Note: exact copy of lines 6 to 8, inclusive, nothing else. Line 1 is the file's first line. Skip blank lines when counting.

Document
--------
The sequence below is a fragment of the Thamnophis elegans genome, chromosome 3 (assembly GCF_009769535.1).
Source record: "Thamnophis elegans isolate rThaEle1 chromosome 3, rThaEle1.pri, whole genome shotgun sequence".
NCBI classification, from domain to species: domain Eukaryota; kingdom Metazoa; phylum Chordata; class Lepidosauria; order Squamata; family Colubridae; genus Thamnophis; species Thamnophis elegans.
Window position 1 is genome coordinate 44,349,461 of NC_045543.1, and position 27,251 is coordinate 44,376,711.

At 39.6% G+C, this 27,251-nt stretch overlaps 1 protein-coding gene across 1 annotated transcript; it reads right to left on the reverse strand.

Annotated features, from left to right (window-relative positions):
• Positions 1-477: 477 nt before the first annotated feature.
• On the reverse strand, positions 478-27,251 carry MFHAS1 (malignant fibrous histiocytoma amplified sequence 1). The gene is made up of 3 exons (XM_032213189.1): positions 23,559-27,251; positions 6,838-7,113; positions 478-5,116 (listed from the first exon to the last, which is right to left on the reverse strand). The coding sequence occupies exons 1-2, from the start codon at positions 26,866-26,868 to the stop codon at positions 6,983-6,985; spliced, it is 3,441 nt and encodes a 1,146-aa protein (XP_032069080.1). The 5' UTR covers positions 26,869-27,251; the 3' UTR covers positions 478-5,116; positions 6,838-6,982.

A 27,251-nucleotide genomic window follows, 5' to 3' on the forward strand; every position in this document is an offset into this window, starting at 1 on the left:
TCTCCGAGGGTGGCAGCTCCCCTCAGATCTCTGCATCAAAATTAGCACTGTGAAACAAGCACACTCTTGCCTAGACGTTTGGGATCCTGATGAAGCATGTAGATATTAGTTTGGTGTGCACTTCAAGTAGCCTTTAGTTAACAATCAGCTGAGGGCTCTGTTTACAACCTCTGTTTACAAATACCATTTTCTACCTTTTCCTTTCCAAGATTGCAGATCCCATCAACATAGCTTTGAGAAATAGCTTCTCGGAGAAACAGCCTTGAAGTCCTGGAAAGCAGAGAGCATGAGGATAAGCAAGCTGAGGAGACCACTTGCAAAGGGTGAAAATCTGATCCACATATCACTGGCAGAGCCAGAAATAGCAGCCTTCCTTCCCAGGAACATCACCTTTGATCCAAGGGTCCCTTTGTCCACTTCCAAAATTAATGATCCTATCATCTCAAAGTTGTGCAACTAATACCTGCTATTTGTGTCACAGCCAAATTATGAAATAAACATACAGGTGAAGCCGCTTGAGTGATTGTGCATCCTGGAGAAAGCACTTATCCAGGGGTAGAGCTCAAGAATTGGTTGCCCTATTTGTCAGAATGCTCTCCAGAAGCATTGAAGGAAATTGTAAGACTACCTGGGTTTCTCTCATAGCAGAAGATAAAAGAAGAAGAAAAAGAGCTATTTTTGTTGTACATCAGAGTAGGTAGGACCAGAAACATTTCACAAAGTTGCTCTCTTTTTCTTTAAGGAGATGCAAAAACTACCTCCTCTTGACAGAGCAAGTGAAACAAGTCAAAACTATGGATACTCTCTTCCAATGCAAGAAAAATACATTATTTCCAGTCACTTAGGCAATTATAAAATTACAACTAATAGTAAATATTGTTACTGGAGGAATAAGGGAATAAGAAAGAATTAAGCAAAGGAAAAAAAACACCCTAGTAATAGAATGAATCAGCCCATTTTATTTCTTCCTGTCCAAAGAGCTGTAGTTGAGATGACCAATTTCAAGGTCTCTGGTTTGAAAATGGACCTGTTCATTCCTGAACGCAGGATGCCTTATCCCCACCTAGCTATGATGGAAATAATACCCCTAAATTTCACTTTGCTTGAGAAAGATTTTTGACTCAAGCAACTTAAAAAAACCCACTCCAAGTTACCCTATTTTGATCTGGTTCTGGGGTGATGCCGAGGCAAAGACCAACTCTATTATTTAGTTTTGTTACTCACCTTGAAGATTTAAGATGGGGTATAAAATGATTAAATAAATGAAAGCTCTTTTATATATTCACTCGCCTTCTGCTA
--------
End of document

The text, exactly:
Annotated features, from left to right (window-relative positions):
• Positions 1-477: 477 nt before the first annotated feature.
• On the reverse strand, positions 478-27,251 carry MFHAS1 (malignant fibrous histiocytoma amplified sequence 1). The gene is made up of 3 exons (XM_032213189.1): positions 23,559-27,251; positions 6,838-7,113; positions 478-5,116 (listed from the first exon to the last, which is right to left on the reverse strand). The coding sequence occupies exons 1-2, from the start codon at positions 26,866-26,868 to the stop codon at positions 6,983-6,985; spliced, it is 3,441 nt and encodes a 1,146-aa protein (XP_032069080.1). The 5' UTR covers positions 26,869-27,251; the 3' UTR covers positions 478-5,116; positions 6,838-6,982.